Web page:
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How to define an element in a space of Modular Forms and express it as a linear combination of basis elements?

asked 2012-01-28 23:34:33 +0200

Adrián Barquero gravatar image

Hello, I was trying to solve Exercise 1.4.5 in Alvaro Lozano-Robledo's book Elliptic Curves, Modular Forms and Their L-functions, which is about representations of integers as sums of 6 squares and its relation to the theta function

$$\Theta(q) = \sum_{j = -\infty}^{\infty} q^{j^2} $$

I need to define the space of modular forms $M_3(\Gamma_1(4))$ in SAGE, which I already did and find a basis for this 2-dimensional space. I was able to this without any problems.

But now I'm asked to write $\Theta^6(q)$ as a linear combination of the basis elements just found. This prompts me to ask some questions.

1) How do I define $\Theta(q)$ and how do I check that $\Theta^6(q) \in M_3(\Gamma_1(4))$?

2) How would I express $\Theta^6(q)$ as a linear combination of the basis elements?

3) More generally, is there a way in which one can specify some q-series expansion and ask SAGE if it is in a particular space of modular forms and if it is to express it as a linear combination of the basis elements?

I've already searched in the SAGE manual but I only found how to define Eisenstein series and the like. I apologize if my questions are not very well formulated.

Thank you very much in advance for any help.

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Just as a note to any finding this - the author of the book answered regarding the content of the book piece at

kcrisman gravatar imagekcrisman ( 2014-11-03 20:36:42 +0200 )edit

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answered 2017-03-28 05:55:09 +0200

dan_fulea gravatar image

Here is a partial answer, regarding only the computational part of the answer, we get explicitly the representation of $\Theta^6(q)$ in terms of the sage basis $f_1, f_2$ of the space $M =M_3(\ \Gamma_1(4))$. The space has dimension two, as in the print of $M$ or as M.dimension() shows. We check that the first some 10 000 coefficients correspond in the obvious linear combination of $f_1$ and $f_2$, after we compute the $q$-expansion of $\Theta^6$.

sage: M3 = ModularForms( Gamma1(4), 3 )
sage: M3
Modular Forms space of dimension 2 for Congruence Subgroup Gamma1(4) of weight 3 over Rational Field
sage: f1, f2 = M3.basis()

sage: f1.qexp( 10 )
1 + 12*q^2 + 64*q^3 + 60*q^4 + 160*q^6 + 384*q^7 + 252*q^8 + O(q^10)
sage: f2.qexp( 10 )
q + 4*q^2 + 8*q^3 + 16*q^4 + 26*q^5 + 32*q^6 + 48*q^7 + 64*q^8 + 73*q^9 + O(q^10)

sage: theta_qexp( 10 )^6
1 + 12*q + 60*q^2 + 160*q^3 + 252*q^4 + 312*q^5 + 544*q^6 + 960*q^7 + 1020*q^8 + 876*q^9 + O(q^10)

sage: ( f1 + 12*f2 ).qexp(10000) - theta_qexp(10000)^6

In a similar "simpler" manner we can check for the coincidence of the appropriate $q$-expansions in the space $M_1(\ \Gamma_1(4)\ )$:

sage: M1 = ModularForms( Gamma1(4), 1 )
sage: M1
Modular Forms space of dimension 1 for Congruence Subgroup Gamma1(4) of weight 1 over Rational Field
sage: f, = M1.basis()
sage: f.qexp(10000) - theta_qexp(10000)^2

As the author of the book (with the exercise, Alvaro Lozano-Robledo, Elliptic Curves, Modular Forms and Their L-functions) also mentions in the above cited link this does not gives a proof of $\Theta^2\in M_1(\ \Gamma_1(4)\ )=M(1,\chi)$, $\chi$ being given by $\chi(d)=(-1)^{(d-1)/2}$, GTM 97, Koblitz, N. - Introduction to elliptic curves and modular forms, Proposition 30, III.§3.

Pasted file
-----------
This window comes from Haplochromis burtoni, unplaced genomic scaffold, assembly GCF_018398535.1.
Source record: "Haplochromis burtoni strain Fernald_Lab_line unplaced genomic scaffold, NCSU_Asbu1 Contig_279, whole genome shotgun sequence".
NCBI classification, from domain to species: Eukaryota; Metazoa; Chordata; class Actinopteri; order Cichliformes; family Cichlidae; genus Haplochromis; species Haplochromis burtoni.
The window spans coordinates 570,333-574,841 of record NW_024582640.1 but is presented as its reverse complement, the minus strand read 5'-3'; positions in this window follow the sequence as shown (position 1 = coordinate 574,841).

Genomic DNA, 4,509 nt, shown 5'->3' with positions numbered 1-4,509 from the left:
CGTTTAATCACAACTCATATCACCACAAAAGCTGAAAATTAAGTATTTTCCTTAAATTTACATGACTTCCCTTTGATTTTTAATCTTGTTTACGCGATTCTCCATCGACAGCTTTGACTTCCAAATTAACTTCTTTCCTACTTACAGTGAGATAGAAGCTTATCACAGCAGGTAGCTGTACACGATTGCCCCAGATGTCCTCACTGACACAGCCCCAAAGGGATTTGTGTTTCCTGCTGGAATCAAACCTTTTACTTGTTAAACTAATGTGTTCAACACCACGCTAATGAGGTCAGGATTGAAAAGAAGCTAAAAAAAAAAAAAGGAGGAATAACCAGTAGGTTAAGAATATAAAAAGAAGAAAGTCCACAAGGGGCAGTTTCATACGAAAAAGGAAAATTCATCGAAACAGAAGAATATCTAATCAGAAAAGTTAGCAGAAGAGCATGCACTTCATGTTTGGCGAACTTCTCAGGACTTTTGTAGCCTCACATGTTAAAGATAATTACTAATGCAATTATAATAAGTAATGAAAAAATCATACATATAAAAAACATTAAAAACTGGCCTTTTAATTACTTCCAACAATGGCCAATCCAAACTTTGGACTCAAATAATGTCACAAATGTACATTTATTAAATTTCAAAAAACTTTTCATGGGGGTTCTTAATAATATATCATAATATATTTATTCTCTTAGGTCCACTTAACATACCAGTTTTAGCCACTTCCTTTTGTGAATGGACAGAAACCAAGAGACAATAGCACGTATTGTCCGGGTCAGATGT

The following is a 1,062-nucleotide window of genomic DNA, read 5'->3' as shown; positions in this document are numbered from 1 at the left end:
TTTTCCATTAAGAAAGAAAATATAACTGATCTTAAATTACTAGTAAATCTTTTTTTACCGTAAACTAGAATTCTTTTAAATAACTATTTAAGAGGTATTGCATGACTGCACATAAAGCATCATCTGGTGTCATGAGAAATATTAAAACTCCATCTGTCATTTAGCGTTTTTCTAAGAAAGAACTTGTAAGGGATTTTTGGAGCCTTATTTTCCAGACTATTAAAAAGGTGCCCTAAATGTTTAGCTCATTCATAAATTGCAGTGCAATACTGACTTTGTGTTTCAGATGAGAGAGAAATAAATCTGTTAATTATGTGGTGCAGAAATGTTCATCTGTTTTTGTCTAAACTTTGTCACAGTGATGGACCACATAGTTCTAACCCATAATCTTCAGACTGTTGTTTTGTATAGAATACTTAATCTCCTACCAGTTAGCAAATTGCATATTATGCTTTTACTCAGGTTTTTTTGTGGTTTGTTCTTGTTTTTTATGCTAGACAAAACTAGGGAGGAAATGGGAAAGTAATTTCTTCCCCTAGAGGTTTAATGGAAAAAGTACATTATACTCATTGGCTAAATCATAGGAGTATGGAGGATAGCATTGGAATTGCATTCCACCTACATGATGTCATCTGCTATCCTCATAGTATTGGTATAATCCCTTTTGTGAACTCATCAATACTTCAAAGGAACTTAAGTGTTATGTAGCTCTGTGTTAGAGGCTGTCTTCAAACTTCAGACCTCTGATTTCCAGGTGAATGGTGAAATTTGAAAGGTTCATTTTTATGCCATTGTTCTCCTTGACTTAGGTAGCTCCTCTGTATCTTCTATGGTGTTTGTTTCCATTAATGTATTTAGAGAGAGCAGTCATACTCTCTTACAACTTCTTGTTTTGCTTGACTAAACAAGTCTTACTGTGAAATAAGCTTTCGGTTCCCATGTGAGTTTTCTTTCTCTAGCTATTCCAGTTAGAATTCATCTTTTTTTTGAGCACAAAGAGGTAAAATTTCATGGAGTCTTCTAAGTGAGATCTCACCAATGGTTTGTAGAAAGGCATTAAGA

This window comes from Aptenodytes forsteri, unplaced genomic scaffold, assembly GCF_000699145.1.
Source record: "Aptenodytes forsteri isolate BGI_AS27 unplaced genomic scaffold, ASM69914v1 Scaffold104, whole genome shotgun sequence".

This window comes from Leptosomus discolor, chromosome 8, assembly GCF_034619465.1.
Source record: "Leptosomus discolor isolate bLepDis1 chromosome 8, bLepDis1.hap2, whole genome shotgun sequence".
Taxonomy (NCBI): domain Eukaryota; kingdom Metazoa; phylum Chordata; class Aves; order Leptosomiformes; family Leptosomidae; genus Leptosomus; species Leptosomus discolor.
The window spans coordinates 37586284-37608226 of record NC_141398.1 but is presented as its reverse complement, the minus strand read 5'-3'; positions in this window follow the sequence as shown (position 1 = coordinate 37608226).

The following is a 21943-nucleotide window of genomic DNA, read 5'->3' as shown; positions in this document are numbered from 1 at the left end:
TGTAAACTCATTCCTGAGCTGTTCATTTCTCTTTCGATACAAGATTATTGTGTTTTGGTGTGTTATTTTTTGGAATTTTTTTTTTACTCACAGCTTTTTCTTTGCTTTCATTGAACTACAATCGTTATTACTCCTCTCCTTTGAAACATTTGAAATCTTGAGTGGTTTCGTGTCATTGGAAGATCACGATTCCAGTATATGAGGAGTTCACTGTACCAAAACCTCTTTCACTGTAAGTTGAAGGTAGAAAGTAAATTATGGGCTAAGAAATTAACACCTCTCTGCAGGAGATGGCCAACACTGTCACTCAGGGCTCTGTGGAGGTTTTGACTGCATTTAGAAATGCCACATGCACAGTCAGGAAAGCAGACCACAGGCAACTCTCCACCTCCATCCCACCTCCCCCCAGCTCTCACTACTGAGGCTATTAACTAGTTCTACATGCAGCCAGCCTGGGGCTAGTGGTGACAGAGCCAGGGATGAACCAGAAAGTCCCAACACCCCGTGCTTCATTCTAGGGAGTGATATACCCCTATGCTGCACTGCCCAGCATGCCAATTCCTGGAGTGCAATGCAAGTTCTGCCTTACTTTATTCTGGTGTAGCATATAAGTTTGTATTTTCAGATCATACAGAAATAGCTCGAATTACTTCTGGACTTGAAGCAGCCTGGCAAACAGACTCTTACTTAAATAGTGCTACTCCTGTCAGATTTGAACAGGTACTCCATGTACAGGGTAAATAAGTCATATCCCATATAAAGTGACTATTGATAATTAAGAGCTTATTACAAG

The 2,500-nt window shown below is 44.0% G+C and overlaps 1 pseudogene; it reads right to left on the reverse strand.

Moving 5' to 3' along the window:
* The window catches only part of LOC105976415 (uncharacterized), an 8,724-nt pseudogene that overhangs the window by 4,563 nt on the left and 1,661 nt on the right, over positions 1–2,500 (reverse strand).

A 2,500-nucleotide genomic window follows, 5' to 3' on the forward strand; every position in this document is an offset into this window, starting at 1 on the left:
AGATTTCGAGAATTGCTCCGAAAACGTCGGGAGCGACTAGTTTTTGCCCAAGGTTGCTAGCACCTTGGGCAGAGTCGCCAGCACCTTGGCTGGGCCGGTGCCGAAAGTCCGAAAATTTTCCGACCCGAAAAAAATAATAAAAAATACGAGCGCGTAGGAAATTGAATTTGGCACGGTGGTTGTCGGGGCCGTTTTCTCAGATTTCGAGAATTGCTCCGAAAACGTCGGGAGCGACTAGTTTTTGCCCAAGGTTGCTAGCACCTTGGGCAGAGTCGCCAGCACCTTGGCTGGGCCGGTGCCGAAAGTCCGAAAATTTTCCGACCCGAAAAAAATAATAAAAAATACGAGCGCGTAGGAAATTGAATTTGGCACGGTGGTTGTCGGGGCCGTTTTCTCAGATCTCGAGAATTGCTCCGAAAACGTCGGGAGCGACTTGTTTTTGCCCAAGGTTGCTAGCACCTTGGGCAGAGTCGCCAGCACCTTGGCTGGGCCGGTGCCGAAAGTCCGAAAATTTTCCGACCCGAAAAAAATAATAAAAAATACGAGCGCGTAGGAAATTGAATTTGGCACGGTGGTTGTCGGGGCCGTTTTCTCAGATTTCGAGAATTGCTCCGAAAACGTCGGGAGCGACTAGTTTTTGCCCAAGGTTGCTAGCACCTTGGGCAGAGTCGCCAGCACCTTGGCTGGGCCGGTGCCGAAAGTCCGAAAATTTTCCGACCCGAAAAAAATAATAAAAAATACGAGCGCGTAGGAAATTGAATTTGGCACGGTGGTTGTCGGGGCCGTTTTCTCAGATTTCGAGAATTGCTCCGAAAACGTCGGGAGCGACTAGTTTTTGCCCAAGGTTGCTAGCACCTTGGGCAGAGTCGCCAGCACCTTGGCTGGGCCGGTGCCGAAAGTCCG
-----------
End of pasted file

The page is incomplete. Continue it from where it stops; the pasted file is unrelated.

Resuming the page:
However, we can use sage to support the proof as follows. Let us introduce $S$, and $T\dots$

sage: G01 = Gamma0(1)
sage: G01.gens()
[ 0 -1]  [1 1]
[ 1  0], [0 1]
sage: S, T = G01.gens()

Then $T$, $S T^4 S$, and $-I$ generate $\Gamma_0(4)$, although we get an other preference...

sage: G04 = Gamma0(4)
sage: G04.gens()
[1 1]  [ 3 -1]  [-1  0]
[0 1], [ 4 -1], [ 0 -1]

Then we have immediately the invariance of $\Theta$ w.r.t. $T$ and $-1$, need to consider only

sage: S * T^4 * S
[-1  0]
[ 4 -1]
sage: J, C = ( S * T^4 * S ).matrix().jordan_form( transformation=True )
sage: J, C    # C is the base *C*hange matrix
[-1  1]  [0 1]
[ 0 -1], [4 0]
sage: C * (-T.matrix()^(-1)) * C^(-1)
[-1  0]
[ 4 -1]
sage: # J is -T^(-1)

This is the starting point for the computation: $$ \Theta\Big|_1\ (ST^4S) = \Theta\ \Big|_1\ C(-T)C^{-1} = \Theta\ \Big|_1\ C\ \Big|_1\ (-T)\ \Big|_1\ C^{-1}\ , $$ and $\Theta$ is invariated by $C$, we need for this the transformation formula for $\theta(-1/t)$, which transfers to a transformation formula for $\Theta(z)=\theta(-2i\, z)$. (The inverse of $C$ is a scalar times $C$.)

It remains to see that $\Theta$ is holomorphic in the cusps

sage: G04.cusps()
[0, 1/2, Infinity]

and we have no problems in $\tau=\infty$, which corresponds to $q=0$, then $C$ exchange $0$ and $\infty$, and for $1/2$ (and for me) the expansion of $\theta_{01}$ is a good start. A related link (for $\theta$ instead of $\Theta$):

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answered 2012-06-21 14:00:16 +0200

Snark gravatar image

updated 2012-06-23 18:29:44 +0200

  1. It is not really a sage question, so I'll pass (let's just say that it's a theta series, so there's a quadratic form hidden).
  2. You just need $\Theta(q)=a+bq+O(q^2)$, because then in terms of basis given by sage, it will be $a$ times the first plus $b$ times the second.
  3. More generally, sage gives basis in a form that makes it pretty easy to read a conjectural linear combination from the first terms of the expansion ; if you already know you got the expansion from a modular forms in the right space, that will be enough to know the equality.

EDIT: you might be interested by the method find_in_space from the modular spaces objects.

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Asked: 2012-01-28 23:34:33 +0200

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Last updated: Mar 28 '17